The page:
To Joe Schofield, Hawker Centres Taste Like Espresso, Rum, and Gula Melaka

If Joe Schofield had a choice, he would shower with rain and perfume himself with nothing less than armagnac. He has a soft spot for scents that don’t just pop but also resonate. Whether it evokes a memory or an experience, as long as the scent triggers a reaction, it’s good enough.

From this fascination has sprung an entire cocktail menu for Tippling Club, one based on common aromas. The new menu, Sensorium, is a collaboration with chef-owner Ryan Clift and International Flavors and Fragrances (IFF).

To showcase the inspiration behind Sensorium, Joe created a cocktail just for us—one based on the sights and smells of the Singaporean hawker centre. It’s a place he has a special fondness for, and even tells us, “I love xiao long baos!”

This drink, which brings together the flavours of rum, coconut, gula melaka (palm sugar) and espresso, is meant to translate the familiar kopi peng, a local style of coffee that plenty of us can’t live without.

Add all ingredients into a cocktail shaker, shake, and strain it over ice in a kopi bag.

The imagination behind this Singaporean cocktail is the same driving force behind all of Sensorium. The Sensorium menu is presented as an array of “perfume samples,” each of which describe an aroma like Jasmine or Caramel. You then pick them up to sniff before picking your drink according to the scent you like or are curious about.

Anyone who’s been to this bar will know that even when it was helmed by Kamil Foltan, the previous head bartender, limits have always been tested. And this time is no different.

Joe has been in hospitality for about 11 years now, and when his travels brought him to Singapore, he managed to land a gig at Tippling Club as its head bartender. It was then that an opportunity to transform the cocktail menu presented itself.

“We wanted to create drinks that are little bit unexpected,” Joe says. “When Ryan asked if I had any ideas for new cocktails, it turned out we both wanted to work with aromas. After all, they’re a very central part of how we experience flavour. From there, we eventually decided to work with the concept of memory triggers.”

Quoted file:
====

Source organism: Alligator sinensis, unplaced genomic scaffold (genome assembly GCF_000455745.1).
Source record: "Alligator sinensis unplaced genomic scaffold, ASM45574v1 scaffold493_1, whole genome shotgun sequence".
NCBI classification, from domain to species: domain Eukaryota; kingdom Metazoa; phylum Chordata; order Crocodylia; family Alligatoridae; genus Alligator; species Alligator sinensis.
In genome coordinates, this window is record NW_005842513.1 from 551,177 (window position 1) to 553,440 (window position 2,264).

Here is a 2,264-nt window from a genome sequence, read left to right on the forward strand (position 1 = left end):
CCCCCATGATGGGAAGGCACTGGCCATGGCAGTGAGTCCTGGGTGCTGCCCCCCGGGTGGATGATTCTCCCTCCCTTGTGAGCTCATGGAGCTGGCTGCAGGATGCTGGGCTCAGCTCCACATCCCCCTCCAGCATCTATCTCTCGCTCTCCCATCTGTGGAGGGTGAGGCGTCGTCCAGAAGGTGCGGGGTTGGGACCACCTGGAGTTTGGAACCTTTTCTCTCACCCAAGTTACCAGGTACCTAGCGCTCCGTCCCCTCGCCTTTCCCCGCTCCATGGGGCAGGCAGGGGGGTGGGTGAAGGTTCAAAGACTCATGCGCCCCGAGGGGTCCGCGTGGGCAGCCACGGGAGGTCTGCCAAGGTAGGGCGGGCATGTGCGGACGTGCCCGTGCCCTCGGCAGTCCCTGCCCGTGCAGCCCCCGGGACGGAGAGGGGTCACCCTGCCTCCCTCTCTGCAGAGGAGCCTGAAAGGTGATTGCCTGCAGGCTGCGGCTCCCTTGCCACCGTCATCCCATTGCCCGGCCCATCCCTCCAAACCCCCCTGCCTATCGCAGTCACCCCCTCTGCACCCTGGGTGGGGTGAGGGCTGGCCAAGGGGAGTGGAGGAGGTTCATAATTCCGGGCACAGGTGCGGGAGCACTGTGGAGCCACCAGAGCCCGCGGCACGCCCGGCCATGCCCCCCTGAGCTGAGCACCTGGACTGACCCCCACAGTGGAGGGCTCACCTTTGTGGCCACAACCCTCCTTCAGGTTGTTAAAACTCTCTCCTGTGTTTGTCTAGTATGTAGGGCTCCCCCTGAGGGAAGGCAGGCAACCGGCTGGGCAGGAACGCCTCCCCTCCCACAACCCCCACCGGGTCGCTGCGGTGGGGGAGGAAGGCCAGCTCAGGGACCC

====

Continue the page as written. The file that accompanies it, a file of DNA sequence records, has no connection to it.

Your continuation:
Coming from a background in graphic design and contemporary art, the concept for Sensorium feels like a natural direction for Joe. He tells us that he’s always been creative as a child—he was always drawing or painting—and so the impulse to communicate stories through cocktails was very much spontaneous.

Even then, it hasn’t been a process free of challenges. When working with IFF to develop the various aromas, they would be presented with 5 or 6 samples for each one. They would then have to work with each to develop them, and then figure out which worked best.

The biggest challenge by far, was the presentation.

“It took us a couple of weeks to work through the kinks, to make sure guests wouldn’t wait too long, understood the concepts, things like that,” Joe said.


Conceptually, the Sensorium menu nails it.

Rain, for instance, was born from Joe’s experience of the relentless rainy season in Manchester. Grass and Forest invoke the scents of nature and fresh pine from back in his hometown, and Campfire is reminiscent of nights spent huddled around—you guessed it—a toasty campfire.

These drinks are meant to awaken similar memories in us. Because our relationship with smell tends to be quite sentimental, the gap between your chosen aroma and its corresponding cocktail creates a space for a new kind of connection with that memory.

It also becomes a conversation, one that now goes beyond just the taste and look of a drink. For customers who expect more than just a tasty drink and casual banter with the bartender, this hits the spot.

The perfume samples are free for you to take home too, so you can throw them in a bag, and “re-discover” them at a later date.

Sensorium's 'perfume sample' menu.

At this point, it’s been about 3 or 4 months since the launch of Sensorium, and Joe is looking to change a few of the fragrances currently on the menu. He also tells us that he draws a lot of inspiration from Singapore’s hawker centres, which have exposed him to Asian flavours that he wasn’t fully aware of before.

So perhaps we can look forward to something to do with wok hei and Indian rojak one day?

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